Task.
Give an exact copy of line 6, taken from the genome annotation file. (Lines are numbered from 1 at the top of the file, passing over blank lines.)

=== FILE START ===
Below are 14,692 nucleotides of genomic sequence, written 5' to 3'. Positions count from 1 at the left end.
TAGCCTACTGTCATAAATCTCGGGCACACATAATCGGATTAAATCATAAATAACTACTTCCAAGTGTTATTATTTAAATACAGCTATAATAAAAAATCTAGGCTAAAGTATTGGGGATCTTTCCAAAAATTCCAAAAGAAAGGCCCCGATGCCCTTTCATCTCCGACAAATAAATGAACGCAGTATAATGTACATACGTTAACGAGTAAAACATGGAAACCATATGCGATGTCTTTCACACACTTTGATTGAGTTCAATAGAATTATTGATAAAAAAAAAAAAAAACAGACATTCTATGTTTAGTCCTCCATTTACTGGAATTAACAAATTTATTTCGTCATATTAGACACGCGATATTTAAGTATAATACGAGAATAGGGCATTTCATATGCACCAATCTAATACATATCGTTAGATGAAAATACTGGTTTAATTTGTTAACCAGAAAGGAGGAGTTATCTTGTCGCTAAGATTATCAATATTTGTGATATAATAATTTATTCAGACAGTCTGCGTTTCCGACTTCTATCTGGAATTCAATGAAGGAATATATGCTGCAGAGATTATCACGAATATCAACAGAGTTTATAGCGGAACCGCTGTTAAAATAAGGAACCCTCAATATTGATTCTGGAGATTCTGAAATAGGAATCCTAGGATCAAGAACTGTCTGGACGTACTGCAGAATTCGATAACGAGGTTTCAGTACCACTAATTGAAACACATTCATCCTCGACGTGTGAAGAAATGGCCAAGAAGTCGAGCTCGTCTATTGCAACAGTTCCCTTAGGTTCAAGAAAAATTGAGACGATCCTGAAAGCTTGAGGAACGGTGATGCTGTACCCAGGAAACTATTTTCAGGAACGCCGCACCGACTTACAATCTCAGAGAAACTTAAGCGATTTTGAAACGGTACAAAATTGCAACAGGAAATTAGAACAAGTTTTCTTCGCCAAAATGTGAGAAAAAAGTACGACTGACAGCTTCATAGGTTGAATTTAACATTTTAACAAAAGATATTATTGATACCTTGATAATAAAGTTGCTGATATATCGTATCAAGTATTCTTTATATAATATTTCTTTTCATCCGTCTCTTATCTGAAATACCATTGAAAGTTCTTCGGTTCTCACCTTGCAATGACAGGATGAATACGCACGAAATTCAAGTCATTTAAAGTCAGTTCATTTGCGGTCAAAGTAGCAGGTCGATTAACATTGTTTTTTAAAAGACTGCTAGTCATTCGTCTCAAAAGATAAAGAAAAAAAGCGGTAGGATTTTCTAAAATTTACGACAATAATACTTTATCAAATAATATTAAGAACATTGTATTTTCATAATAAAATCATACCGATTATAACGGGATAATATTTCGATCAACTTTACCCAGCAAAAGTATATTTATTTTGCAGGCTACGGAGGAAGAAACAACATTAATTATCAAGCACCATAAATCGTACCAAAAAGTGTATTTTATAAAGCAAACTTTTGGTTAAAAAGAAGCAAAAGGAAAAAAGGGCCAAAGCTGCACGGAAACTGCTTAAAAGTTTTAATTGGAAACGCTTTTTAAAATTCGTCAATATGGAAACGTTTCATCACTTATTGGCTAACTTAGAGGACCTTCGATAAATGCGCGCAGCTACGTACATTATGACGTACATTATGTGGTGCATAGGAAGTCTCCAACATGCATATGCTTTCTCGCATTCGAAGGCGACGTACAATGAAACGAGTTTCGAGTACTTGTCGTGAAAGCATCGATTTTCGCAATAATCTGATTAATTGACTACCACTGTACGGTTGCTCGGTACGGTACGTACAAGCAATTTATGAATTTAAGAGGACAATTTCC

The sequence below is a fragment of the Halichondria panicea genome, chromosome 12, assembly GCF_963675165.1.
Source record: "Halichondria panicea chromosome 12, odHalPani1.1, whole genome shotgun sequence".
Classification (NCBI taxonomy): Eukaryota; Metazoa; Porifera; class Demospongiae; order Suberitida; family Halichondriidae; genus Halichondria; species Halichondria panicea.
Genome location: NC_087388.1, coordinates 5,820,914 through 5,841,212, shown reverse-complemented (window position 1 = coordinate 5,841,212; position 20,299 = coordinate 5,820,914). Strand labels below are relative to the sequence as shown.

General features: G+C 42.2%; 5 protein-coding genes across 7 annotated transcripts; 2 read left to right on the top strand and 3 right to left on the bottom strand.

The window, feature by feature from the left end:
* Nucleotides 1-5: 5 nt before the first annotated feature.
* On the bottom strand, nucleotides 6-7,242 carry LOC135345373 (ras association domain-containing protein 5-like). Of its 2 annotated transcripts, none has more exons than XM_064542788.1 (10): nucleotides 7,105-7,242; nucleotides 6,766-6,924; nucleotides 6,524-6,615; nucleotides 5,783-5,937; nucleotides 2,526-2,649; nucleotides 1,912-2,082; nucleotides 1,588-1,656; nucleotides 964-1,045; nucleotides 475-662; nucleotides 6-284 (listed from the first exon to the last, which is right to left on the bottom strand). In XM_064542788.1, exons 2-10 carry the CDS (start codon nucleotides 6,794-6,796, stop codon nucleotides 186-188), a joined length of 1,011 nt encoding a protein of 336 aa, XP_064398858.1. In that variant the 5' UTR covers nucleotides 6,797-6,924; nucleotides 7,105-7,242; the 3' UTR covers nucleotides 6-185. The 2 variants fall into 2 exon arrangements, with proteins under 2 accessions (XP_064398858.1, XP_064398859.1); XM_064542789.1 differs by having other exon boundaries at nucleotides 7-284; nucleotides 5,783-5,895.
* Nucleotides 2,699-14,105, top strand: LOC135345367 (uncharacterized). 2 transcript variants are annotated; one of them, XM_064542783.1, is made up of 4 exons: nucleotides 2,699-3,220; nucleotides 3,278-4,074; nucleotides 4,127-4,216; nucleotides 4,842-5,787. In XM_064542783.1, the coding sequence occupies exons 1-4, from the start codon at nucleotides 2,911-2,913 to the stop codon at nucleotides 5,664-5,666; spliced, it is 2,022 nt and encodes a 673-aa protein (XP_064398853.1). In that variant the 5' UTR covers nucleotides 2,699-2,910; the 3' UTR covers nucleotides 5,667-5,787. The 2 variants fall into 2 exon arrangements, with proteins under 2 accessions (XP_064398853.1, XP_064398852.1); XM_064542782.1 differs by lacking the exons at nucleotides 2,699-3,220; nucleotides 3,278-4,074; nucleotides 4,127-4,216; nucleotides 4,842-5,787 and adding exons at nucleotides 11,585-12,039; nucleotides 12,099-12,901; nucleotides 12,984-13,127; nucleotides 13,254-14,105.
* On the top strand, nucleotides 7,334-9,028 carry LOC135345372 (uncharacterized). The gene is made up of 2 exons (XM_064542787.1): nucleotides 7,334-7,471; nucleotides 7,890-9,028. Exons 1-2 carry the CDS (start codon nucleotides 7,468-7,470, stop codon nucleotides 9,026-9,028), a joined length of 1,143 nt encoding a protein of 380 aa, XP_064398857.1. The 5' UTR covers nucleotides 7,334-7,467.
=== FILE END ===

Genome location: NC_087388.1, coordinates 5,820,914 through 5,841,212, shown reverse-complemented (window position 1 = coordinate 5,841,212; position 20,299 = coordinate 5,820,914). Strand labels below are relative to the sequence as shown.